The New Historia asks, how does evidence and information about women’s experiences change our reactions and our actions?
How can the new knowledge allow us to make a difference in every woman’s life?
How do we change the laws of men to protect and champion the lives of all women?
Rape in Hittite Law
The Hittite Laws, a collection of 200 paragraphs of legal texts, were composed during the Old Kingdom (ca. 1650–1400 BCE) of the Hittite Empire, and remained in use by its ancient Indo-European people for some 500 years.
- Law 197: “If a man seizes a woman in the mountains [and rapes her], it is the man’s offense, but if he seizes her in her house, it is the woman’s offense: the woman shall die.”
- Law 64: “If the woman’s husband discovers them in the act, he may kill them without committing a crime.”
The Hittite Law text 197 dealt with the issue of female rape. It stipulated that if a woman was raped in the mountains, the fault was the attacker’s and he became an outlaw. However, if the rape occurred in the home of the victim, the fault was then laid upon her. This suggests that a woman was either never left in her home alone, or that submission in an attack was not tolerated, even if it was a matter of life or death. In the time period classified as the New Kingdom, women who chose to live a single life could be given a male slave through royal channels. A prayer recited by Queen Puduhepa to the goddess Lelwani when King Hattusili III was intensely ill discussed the allocation of a prisoner of war to the home of each single woman to assist her with heavier tasks.
Members of the priestly Hebrew tribe of Levi, the Levites were in power for more than 1,000 years. In an incident described in the Book of Judges, after a Levite’s concubine has been raped to death by Benjamite tribesmen, the Levite takes her body home and chops it into 12 pieces, which he sends as an announcement of the crime to the 12 tribes of Israel (Judges 19:21–29).
The cultural style of “heroic rape” was popular in the West from the 15th through the 17th centuries. Male artists depicted “heroic rape” to illustrate the importance of marital discipline, erotic stimulation, and the political power of great patrons.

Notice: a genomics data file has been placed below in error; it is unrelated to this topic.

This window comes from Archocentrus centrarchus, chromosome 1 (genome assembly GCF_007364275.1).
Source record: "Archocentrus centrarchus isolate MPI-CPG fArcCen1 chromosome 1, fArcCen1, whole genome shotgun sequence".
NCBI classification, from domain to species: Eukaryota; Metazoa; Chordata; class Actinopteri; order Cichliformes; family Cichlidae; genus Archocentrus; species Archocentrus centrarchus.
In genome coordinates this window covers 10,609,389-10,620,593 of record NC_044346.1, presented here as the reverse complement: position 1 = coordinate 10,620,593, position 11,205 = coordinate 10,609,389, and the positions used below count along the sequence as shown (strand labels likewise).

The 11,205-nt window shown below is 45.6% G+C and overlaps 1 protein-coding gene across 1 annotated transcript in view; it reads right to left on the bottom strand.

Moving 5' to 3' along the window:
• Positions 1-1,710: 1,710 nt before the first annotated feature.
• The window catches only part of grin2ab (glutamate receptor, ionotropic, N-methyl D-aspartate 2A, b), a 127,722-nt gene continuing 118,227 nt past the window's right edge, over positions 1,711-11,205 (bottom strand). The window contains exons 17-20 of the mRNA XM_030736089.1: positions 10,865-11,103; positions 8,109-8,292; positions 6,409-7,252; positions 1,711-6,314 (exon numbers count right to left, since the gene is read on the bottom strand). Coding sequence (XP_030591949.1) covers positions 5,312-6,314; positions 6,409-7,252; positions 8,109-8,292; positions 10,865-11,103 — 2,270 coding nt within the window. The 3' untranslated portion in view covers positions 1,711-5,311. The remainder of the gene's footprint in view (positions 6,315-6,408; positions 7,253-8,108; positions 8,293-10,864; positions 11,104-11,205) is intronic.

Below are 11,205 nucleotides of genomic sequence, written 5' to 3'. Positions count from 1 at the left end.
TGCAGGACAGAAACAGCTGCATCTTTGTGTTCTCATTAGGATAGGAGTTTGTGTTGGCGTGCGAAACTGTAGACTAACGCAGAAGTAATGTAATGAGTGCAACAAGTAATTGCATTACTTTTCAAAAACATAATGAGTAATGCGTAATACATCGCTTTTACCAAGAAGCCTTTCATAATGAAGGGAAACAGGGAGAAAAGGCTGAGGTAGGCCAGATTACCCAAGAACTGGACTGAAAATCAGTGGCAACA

The Romance of Rape
Ovid, Virgil, St. Augustine, Chaucer, Shakespeare, Percy Bysshe Shelley, William Butler Yeats—all wrote about rape, and great artists like Poussin and Titian painted and sculpted sexual violence. Their words and images formed an important part of classical education for boys and men. We still study and exalt these works as part of the foundations of human culture.
What of the women who lived the rapes?
Rape was a constant threat to all women, including widows like Christine de Pizan, nuns, and holy figures.
In her feminist history, The Book of the City of Ladies (1405), Christine de Pizan (1364–ca. 1430) describes rape as “douleur sur toutes autre”—“the greatest possible sorrow” for women. In her texts and the illustrations she chose to be illuminated in her printed works, Christine disrupts the traditional rape script, first by refusing to imagine women as victims of sexual violence and then by visualizing them as forceful avengers.
Classical Rape and Female Suicide
The tragedy of the legendary heroine Lucretia of ancient Rome was a popular trope about a pagan woman of virtue who committed suicide after being raped, in Lucretia’s case by the Roman Prince Tarquin.
According to Christine de Pizan in The Book of the City of Ladies, Lucretia’s final words were: “This is how I absolve myself of sin and show my innocence.... From now on no woman will ever live shamed and disgraced by Lucretia’s example.” (Pizan 162)
In a poem addressed to Lucretia, Juana Inez de la Cruz, the Spanish nun and philosopher (ca. 1648–1695), shares the view that Lucretia’s suicide was meant to preserve the honor and pride of the wronged woman by ending the many ills that plagued her. Yet Sor Juana questions Lucretia’s choice of death because suicide is considered a sin in the Catholic faith. The prize of honor is one which merits such sacrifice. Sor Juana celebrates Lucretia’s choice of taking her own life in order to protect her reputation, while maintaining that the choice itself by suicide is wrong and even dishonest.
Sor Juana writes, “¡Oh providencia de Deidad suprema! / ¡Tu honestidad motiva tu deshonra, / y tu deshonra te etemiza honrada!” (poem 154,1:282, 12–14)
“Oh providence of the supreme Deity! / Your honesty inspires your dishonor, / and your dishonor eternalizes your honesty!”
The War Against Women and Women at War
“Gentileschi’s painting can be read as a transposition of silence, threatening the man with the violence that is regularly enacted on women, showing what that violence looks like, making it visible by inverting the gender of its agents. In that shock, that disorder, that world upside-down, a woman’s voice is made.”
—Griselda Pollock, THE ART BULLETIN, SEPTEMBER 1990, VOLUME LXXII, NUMBER 3
“If women set themselves to transform History, it can safely be said that every aspect of history would be completely altered. Instead of being made by men, History’s task would be to make woman, to produce her. And it’s at this point that work by women themselves on women might be brought into play, which would benefit not only women, but all humanity.”
—Hélène Cixous, “Castration or Decapitation,” Signs, vol. vii, no. 1, Autumn 1981, 43
Is Consent Possible?
In the New World, rape was a tactic of the British and Hessian troops during the American Revolutionary War.
Canonical Contexts: Present and Future